The terms “Emotional Support Animals (ESAs)” and “Service Animals” are being heard more frequently now than ever before. This confirms what many pet parents already knew; that dogs and other pets improve the lives of people in so many ways. Though these terms are becoming more common place, not everyone is able to qualify for ESAs and service animals. This article will help you understand basic facts you need to know about ESAs.
Are Emotional Support Animals Considered Service Animals?
Even though some service dogs do provide assistance to individuals with psychiatric conditions, NO, Emotional Support Animals are NOT considered service animals. They are not the same as psychiatric service dogs.
A service dog allows a disabled person to function with independence because of their specialized training, while an ESA has no specialized training and is not a crucial part of an individual’s ability to function on a daily basis and or live independently in the eyes of the law.
According to the Americans with Disabilities Act, a service animal is trained specifically to perform tasks for an individual with a disability, for example, pushing elevator buttons, picking up dropped items, pulling a wheel chair, alerting handlers of an impending seizure, etc.
ESAs do not have any specialized training like service dogs do. They do what dogs do naturally; they offer unconditional love and companionship. Mental health professionals do prescribe ESAs to offer emotional support important to individuals with certain conditions as a part of their medical treatment plan. However, they do not require specialized training to fulfill this role.
ESAs are prescribed to offer companionship, alleviate loneliness, and give patients a sense of purpose caring for another creature. Though these things are important contributions towards positive mental health, it is very different from what a service dog does.
What Are The Emotional Benefits Of Having An Emotional Support Animal?
According to Counseling Today, “Animals are an excellent source of nurturance and companionship. Creating additional yet responsible opportunities for human-animal interaction enhances people’s lives.”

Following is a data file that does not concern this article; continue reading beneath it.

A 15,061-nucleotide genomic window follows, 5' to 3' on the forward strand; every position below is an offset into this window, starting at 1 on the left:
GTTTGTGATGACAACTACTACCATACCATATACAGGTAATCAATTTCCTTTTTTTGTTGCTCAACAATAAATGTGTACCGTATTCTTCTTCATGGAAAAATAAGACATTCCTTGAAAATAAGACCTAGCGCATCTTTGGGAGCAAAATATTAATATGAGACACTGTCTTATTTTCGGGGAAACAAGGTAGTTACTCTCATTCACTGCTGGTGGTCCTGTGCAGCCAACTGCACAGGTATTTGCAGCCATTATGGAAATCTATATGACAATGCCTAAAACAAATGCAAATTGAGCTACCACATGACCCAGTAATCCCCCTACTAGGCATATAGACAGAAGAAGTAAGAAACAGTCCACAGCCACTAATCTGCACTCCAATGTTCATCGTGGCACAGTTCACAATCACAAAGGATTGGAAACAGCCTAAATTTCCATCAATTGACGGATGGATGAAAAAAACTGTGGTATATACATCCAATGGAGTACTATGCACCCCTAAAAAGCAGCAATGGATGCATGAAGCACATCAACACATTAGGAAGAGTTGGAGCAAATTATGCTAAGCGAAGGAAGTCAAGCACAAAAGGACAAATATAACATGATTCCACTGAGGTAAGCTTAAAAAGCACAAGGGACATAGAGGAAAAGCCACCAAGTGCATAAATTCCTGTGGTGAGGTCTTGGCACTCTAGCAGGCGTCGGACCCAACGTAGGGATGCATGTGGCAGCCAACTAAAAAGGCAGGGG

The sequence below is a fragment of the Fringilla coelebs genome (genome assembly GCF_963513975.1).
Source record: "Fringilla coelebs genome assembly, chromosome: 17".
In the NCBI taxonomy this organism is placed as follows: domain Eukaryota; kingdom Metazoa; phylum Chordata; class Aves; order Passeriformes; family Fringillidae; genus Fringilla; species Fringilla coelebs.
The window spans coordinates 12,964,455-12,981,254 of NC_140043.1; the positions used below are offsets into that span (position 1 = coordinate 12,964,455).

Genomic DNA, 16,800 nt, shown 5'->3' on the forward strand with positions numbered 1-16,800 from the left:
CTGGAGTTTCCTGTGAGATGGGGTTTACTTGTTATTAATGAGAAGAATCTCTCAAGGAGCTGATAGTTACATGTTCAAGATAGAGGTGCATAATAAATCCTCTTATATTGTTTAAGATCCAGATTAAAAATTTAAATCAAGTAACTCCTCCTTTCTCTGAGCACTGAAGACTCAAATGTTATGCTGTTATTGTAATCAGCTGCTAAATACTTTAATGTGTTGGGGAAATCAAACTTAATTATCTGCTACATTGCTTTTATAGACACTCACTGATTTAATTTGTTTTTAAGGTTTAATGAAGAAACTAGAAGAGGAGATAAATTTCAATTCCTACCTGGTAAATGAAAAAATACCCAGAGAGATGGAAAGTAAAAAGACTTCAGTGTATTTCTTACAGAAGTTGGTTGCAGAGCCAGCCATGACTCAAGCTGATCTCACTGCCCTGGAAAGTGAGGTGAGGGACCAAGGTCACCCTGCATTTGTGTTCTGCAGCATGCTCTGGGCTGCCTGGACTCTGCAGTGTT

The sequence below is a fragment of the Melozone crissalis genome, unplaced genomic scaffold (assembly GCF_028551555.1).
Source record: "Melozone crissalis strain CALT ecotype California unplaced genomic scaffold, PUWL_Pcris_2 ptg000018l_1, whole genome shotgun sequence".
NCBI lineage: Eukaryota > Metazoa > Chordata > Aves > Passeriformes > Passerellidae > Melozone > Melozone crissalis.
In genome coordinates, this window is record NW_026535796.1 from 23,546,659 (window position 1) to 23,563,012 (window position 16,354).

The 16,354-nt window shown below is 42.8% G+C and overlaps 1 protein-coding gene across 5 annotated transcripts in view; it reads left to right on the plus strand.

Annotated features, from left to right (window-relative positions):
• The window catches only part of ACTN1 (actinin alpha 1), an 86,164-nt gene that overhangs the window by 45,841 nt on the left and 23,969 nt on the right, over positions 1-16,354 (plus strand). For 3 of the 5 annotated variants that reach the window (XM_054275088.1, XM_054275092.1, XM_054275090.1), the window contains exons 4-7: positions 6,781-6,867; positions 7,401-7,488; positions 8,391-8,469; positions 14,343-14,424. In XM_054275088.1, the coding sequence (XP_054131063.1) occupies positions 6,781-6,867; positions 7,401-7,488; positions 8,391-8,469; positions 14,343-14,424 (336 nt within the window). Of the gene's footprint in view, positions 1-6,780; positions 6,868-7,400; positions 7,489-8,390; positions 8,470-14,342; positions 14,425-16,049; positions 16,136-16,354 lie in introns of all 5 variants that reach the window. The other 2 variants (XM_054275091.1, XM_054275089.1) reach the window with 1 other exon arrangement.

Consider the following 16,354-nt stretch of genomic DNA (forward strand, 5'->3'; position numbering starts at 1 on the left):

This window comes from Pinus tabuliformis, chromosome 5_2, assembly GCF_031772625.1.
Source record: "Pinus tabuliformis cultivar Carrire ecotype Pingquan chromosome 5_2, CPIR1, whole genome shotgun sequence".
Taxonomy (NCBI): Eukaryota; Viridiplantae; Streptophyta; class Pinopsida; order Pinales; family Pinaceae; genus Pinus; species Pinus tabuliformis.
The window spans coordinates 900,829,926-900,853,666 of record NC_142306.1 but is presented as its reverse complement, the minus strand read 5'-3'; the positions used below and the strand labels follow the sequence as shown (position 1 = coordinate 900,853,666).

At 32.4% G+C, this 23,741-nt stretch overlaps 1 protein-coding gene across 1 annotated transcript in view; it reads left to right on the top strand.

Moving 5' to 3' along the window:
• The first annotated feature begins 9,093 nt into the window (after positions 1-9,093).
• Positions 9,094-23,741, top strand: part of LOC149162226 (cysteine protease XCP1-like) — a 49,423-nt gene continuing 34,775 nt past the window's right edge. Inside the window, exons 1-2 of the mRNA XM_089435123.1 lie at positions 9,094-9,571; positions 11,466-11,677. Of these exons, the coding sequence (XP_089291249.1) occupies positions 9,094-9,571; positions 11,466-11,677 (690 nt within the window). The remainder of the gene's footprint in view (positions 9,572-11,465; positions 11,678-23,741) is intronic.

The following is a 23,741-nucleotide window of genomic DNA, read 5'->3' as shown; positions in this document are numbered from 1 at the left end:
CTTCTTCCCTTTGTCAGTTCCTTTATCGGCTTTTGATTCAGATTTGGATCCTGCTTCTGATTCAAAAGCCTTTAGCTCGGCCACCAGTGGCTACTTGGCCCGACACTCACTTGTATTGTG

Most pet parents know that there are many benefits to having a pet, even if they are not an ESA or a service animal. For individuals who need an ESA, there are so many more benefits, such as:
- Unconditional love and constant companionship help alleviate the negative effects of depression, anxiety and other mental health conditions.
- Having an animal to care for can give someone who feels hopeless a purpose.
- The comforting presence of an animal may benefit someone who suffers from anxiety or phobias.
What Is The Process Of Getting Your Dog To Become An Emotional Support Animal?
The process of a dog becoming an ESA is a much simpler than the process of becoming a service dog. A licensed mental health professional would prescribe an ESA to a patient as a part of their mental health treatment. Any age or breed of dog may qualify to be an ESA. They do not require special training; simply a letter from the prescribing mental health professional, to begin fulfilling this role in an official capacity.
Keep in mind that not every dog will be able to qualify become an ESA; a pet becoming an ESA is dependent upon the owner’s need for the support, not the owner’s desire for their dog to become an ESA. Individuals who are receiving mental health treatment are the most likely candidates to qualify for their pets becoming Emotional Support Animals.